Text: Monika Pedersen
February is the month associated with celebrating love and romance. Sharing positive emotions and showing we care for one another is also an important thread to carry into our classrooms and practice at home with children during these testing times.
The seriousness of the situation has forced well-being and mental health to the forefront of discussion, and the issue will not fade as the COVID virus rages and the latest Omicron variant features on the global scene.
For many children, it is the fear of the actual illness and what it can do to them or others in their circle of family and friends. They are worried about the actual symptoms, the length of time they will be sick, and the isolation. Often students suffer anxiety as they fear they may be excluded and lose their friends as they have been infected by the illness. In addition, the inability to have contact with others can place a strain on a family.
In light of this, parents and teachers need to work together to provide emotional support to foster child well-being.
As a parent, what can you do to reduce the anxiety your child is feeling?
Allocate time to talk to your child/children and explain what is going on in the world. Have them share their thoughts and feelings freely. Listen, be compassionate, and validate their feelings, as this has a calming effect and builds the sense of security they need.
Explain in child-friendly terms what COVID is and the possible symptoms. Frame it positively to manage their fears. Focus on the precautions that can be taken, such as hand washing, keeping a safe distance, and healthy living.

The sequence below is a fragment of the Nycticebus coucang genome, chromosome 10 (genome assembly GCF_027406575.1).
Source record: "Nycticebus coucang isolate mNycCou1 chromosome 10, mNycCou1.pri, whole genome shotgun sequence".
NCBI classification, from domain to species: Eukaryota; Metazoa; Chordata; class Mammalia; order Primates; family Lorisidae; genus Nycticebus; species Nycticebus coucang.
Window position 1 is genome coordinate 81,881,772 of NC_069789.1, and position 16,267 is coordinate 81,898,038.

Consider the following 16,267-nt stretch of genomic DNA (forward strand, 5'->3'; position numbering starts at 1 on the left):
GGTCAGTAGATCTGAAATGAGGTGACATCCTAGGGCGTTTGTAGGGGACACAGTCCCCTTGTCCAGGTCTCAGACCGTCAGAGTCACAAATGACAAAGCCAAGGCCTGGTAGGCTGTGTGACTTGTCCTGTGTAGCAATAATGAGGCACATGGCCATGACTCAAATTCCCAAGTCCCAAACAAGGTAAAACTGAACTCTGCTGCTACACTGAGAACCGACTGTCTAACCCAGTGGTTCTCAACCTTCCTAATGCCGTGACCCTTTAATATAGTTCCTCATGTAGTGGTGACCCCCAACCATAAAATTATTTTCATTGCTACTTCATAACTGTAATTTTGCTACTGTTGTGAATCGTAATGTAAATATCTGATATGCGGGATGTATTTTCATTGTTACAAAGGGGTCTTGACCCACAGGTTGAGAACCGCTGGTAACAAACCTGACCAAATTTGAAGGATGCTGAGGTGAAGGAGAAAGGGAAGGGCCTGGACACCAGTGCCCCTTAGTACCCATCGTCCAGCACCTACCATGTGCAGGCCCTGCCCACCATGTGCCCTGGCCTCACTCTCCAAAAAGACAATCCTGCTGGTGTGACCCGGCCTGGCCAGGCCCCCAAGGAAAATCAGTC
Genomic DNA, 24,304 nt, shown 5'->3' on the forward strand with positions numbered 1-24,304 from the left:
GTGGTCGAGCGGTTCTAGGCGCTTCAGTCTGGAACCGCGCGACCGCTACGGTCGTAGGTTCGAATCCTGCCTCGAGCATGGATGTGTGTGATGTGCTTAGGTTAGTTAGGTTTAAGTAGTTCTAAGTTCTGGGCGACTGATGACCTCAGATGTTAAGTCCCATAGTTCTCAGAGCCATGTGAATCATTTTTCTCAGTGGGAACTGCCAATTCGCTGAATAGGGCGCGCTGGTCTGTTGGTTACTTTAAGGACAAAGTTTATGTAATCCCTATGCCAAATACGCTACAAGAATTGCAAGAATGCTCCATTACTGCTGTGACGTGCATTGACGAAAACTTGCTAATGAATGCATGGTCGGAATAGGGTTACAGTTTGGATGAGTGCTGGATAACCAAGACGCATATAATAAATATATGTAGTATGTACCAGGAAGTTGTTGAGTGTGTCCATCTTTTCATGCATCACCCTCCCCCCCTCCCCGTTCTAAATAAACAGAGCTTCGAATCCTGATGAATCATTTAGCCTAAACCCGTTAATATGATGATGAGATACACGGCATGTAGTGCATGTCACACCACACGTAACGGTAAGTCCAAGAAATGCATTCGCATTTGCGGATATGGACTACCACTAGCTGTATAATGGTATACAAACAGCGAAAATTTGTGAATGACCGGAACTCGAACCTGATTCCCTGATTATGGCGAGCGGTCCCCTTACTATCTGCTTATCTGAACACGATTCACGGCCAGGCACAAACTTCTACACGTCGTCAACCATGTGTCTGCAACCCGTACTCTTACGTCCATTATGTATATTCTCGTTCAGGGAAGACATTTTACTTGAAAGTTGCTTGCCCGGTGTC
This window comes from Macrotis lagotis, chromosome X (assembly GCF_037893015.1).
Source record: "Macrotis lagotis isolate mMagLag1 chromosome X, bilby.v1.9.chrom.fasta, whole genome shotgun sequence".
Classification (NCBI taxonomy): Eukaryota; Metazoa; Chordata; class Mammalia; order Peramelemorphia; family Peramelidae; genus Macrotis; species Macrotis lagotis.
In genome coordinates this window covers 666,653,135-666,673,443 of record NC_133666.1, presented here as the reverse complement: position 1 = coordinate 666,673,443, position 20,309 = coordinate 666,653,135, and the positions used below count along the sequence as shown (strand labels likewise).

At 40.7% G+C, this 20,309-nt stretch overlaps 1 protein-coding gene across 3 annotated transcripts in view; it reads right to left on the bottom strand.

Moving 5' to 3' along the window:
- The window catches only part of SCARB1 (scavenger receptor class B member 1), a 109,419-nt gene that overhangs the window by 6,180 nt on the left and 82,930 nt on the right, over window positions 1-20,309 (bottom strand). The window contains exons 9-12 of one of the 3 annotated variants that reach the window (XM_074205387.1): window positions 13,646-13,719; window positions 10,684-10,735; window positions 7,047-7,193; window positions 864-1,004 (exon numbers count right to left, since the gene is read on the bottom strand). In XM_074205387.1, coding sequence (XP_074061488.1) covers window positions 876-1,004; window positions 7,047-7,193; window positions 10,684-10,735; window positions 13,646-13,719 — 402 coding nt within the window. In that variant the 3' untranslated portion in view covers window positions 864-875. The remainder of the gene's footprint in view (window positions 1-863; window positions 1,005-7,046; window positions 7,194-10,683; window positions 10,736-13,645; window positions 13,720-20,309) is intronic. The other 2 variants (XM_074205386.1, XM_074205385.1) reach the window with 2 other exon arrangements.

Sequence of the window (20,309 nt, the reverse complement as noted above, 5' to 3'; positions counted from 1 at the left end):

Ensure your child has regular exercise to maintain a healthy body and mind. This, in turn, reduces stress hormone levels.
Allow time for play, so your child's mind can be stimulated in positive ways to avoid focusing on their fears and building capacity through creative, enjoyable activities.
To help your child stay calm when an upsetting situation arises, teach them some deep breathing techniques. Practice these techniques together, as this will enable your child to draw on this strategy in your absence.
Try to ensure your child stays in contact with family and friends. Decide on a safe bubble of people with whom to connect, sustain relationships, and retain a level of normalcy.
Seek out the positive in each day and keep a sense of humour. And do things that lift you and your child's spirits.
Tips for teaching teams
Teachers play a vital role in creating a safe and harmonious setting within the classroom. It is even more pertinent than ever in COVID times.
Again, provide students with age-appropriate information about COVID to dissimulate fears. Instil an understanding of how to react should a class member be infected to encourage good group dynamics and pivot away from negativity. And set up clear hygiene procedures so students can follow safe practices.
Allocate specific time each day to chat with the class about their feelings and listen to their thoughts. Individual chats are also a good strategy. Be mindful of any change in a child's behaviour and communicate regularly with parents.
Maintain routines to provide a sense of order and security. Students like to know the plan for the day and routines to give life structure, which raises comfort levels.
Provide some unstructured time so students, depending on age, can play together and solidify connections or chat with each other, so they can share issues and concerns among themselves. Social interaction is essential to cement bonds and a team mentality.
Being positive, empathic, and caring is essential, as students need and rely on their teachers for stoicism, consistency, and guidance.
The silver lining
The takeaway for all of us is to reach out and help each other. Working collaboratively will help children cope with this 'strange' situation and be prepared for other obstacles they will need to navigate later in life.